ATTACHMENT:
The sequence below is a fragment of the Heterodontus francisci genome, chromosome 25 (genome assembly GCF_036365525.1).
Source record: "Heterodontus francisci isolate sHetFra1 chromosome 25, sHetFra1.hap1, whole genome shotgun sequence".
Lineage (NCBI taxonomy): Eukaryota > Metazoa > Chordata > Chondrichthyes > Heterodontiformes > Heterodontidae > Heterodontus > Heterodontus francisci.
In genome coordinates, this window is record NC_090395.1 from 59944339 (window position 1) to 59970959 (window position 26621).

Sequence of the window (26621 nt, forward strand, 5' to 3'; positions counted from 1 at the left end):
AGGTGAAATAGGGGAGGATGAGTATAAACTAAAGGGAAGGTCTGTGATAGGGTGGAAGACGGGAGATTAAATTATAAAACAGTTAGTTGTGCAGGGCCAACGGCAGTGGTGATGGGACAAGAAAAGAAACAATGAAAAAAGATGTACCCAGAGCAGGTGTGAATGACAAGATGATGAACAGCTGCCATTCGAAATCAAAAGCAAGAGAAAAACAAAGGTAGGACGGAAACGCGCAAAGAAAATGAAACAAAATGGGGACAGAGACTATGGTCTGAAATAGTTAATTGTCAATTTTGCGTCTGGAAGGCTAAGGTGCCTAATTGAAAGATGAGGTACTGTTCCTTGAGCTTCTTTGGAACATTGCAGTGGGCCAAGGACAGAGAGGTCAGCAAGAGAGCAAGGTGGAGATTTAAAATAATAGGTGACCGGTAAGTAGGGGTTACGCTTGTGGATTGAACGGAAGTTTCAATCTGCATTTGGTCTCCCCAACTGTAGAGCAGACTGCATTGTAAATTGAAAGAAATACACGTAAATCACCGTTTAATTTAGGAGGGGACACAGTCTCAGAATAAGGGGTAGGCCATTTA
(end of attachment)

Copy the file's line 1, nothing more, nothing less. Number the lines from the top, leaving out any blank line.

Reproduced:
The sequence below is a fragment of the Heterodontus francisci genome, chromosome 25 (genome assembly GCF_036365525.1).